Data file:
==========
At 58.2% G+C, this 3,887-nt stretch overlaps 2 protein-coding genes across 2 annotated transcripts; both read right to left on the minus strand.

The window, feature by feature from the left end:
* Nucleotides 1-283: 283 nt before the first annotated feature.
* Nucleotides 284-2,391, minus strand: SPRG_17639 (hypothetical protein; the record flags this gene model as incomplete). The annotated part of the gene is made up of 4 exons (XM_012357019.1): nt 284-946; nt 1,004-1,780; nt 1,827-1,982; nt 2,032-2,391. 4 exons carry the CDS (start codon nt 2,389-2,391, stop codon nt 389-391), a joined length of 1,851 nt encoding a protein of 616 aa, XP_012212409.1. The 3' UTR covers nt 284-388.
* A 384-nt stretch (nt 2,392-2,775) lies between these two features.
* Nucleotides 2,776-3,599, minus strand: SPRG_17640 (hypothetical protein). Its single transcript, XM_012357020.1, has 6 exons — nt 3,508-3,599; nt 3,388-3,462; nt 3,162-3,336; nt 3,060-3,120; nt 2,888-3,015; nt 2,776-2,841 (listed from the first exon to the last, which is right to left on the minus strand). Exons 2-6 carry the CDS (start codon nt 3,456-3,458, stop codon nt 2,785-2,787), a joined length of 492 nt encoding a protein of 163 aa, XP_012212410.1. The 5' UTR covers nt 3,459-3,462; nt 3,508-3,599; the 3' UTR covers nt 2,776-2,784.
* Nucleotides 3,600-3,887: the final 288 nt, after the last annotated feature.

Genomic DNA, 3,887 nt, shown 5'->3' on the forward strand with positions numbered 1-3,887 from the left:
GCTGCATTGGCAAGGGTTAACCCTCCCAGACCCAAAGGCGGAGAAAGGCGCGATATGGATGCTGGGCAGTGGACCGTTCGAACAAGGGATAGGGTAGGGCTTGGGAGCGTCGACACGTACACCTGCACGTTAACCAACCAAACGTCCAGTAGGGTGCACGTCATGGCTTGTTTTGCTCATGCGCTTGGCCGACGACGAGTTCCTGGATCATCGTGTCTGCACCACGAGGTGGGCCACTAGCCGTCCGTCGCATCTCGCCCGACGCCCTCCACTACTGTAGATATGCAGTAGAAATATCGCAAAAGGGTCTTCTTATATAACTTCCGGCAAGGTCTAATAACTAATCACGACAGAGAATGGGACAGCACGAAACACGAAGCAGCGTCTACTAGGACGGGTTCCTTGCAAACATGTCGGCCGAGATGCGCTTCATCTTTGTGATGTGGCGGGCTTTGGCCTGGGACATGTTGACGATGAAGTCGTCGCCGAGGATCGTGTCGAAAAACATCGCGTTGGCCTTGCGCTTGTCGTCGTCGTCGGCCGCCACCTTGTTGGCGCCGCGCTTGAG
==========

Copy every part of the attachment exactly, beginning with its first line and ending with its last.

At 58.2% G+C, this 3,887-nt stretch overlaps 2 protein-coding genes across 2 annotated transcripts; both read right to left on the minus strand.

The window, feature by feature from the left end:
* Nucleotides 1-283: 283 nt before the first annotated feature.
* Nucleotides 284-2,391, minus strand: SPRG_17639 (hypothetical protein; the record flags this gene model as incomplete). The annotated part of the gene is made up of 4 exons (XM_012357019.1): nt 284-946; nt 1,004-1,780; nt 1,827-1,982; nt 2,032-2,391. 4 exons carry the CDS (start codon nt 2,389-2,391, stop codon nt 389-391), a joined length of 1,851 nt encoding a protein of 616 aa, XP_012212409.1. The 3' UTR covers nt 284-388.
* A 384-nt stretch (nt 2,392-2,775) lies between these two features.
* Nucleotides 2,776-3,599, minus strand: SPRG_17640 (hypothetical protein). Its single transcript, XM_012357020.1, has 6 exons — nt 3,508-3,599; nt 3,388-3,462; nt 3,162-3,336; nt 3,060-3,120; nt 2,888-3,015; nt 2,776-2,841 (listed from the first exon to the last, which is right to left on the minus strand). Exons 2-6 carry the CDS (start codon nt 3,456-3,458, stop codon nt 2,785-2,787), a joined length of 492 nt encoding a protein of 163 aa, XP_012212410.1. The 5' UTR covers nt 3,459-3,462; nt 3,508-3,599; the 3' UTR covers nt 2,776-2,784.
* Nucleotides 3,600-3,887: the final 288 nt, after the last annotated feature.

Genomic DNA, 3,887 nt, shown 5'->3' on the forward strand with positions numbered 1-3,887 from the left:
GCTGCATTGGCAAGGGTTAACCCTCCCAGACCCAAAGGCGGAGAAAGGCGCGATATGGATGCTGGGCAGTGGACCGTTCGAACAAGGGATAGGGTAGGGCTTGGGAGCGTCGACACGTACACCTGCACGTTAACCAACCAAACGTCCAGTAGGGTGCACGTCATGGCTTGTTTTGCTCATGCGCTTGGCCGACGACGAGTTCCTGGATCATCGTGTCTGCACCACGAGGTGGGCCACTAGCCGTCCGTCGCATCTCGCCCGACGCCCTCCACTACTGTAGATATGCAGTAGAAATATCGCAAAAGGGTCTTCTTATATAACTTCCGGCAAGGTCTAATAACTAATCACGACAGAGAATGGGACAGCACGAAACACGAAGCAGCGTCTACTAGGACGGGTTCCTTGCAAACATGTCGGCCGAGATGCGCTTCATCTTTGTGATGTGGCGGGCTTTGGCCTGGGACATGTTGACGATGAAGTCGTCGCCGAGGATCGTGTCGAAAAACATCGCGTTGGCCTTGCGCTTGTCGTCGTCGTCGGCCGCCACCTTGTTGGCGCCGCGCTTGAG